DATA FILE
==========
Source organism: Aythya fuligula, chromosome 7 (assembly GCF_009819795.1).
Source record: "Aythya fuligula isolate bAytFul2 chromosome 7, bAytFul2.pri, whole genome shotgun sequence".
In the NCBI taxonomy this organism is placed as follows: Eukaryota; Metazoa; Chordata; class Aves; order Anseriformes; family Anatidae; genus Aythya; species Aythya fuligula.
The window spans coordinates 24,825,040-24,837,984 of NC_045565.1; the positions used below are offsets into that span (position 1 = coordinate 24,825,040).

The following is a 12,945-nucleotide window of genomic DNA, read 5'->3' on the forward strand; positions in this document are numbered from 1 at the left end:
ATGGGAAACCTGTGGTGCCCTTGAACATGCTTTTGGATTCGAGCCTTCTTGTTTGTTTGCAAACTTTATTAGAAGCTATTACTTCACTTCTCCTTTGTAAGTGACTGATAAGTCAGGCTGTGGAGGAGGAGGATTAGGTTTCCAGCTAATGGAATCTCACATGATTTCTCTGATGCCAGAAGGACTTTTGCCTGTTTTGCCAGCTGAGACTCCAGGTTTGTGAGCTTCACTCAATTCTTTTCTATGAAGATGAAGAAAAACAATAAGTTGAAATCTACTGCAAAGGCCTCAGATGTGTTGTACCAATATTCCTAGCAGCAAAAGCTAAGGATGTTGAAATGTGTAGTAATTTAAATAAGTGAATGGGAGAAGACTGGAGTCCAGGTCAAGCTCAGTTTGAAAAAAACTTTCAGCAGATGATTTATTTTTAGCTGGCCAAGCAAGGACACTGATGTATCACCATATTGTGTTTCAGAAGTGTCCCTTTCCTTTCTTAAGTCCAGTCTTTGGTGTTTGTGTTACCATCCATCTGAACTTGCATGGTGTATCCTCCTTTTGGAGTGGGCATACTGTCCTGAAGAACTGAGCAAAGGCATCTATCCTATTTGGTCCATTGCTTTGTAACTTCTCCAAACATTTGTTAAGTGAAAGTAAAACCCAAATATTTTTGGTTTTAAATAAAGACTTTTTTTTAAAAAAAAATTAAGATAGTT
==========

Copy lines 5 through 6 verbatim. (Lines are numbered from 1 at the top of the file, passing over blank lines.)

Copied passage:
The following is a 12,945-nucleotide window of genomic DNA, read 5'->3' on the forward strand; positions in this document are numbered from 1 at the left end:
ATGGGAAACCTGTGGTGCCCTTGAACATGCTTTTGGATTCGAGCCTTCTTGTTTGTTTGCAAACTTTATTAGAAGCTATTACTTCACTTCTCCTTTGTAAGTGACTGATAAGTCAGGCTGTGGAGGAGGAGGATTAGGTTTCCAGCTAATGGAATCTCACATGATTTCTCTGATGCCAGAAGGACTTTTGCCTGTTTTGCCAGCTGAGACTCCAGGTTTGTGAGCTTCACTCAATTCTTTTCTATGAAGATGAAGAAAAACAATAAGTTGAAATCTACTGCAAAGGCCTCAGATGTGTTGTACCAATATTCCTAGCAGCAAAAGCTAAGGATGTTGAAATGTGTAGTAATTTAAATAAGTGAATGGGAGAAGACTGGAGTCCAGGTCAAGCTCAGTTTGAAAAAAACTTTCAGCAGATGATTTATTTTTAGCTGGCCAAGCAAGGACACTGATGTATCACCATATTGTGTTTCAGAAGTGTCCCTTTCCTTTCTTAAGTCCAGTCTTTGGTGTTTGTGTTACCATCCATCTGAACTTGCATGGTGTATCCTCCTTTTGGAGTGGGCATACTGTCCTGAAGAACTGAGCAAAGGCATCTATCCTATTTGGTCCATTGCTTTGTAACTTCTCCAAACATTTGTTAAGTGAAAGTAAAACCCAAATATTTTTGGTTTTAAATAAAGACTTTTTTTTAAAAAAAAATTAAGATAGTT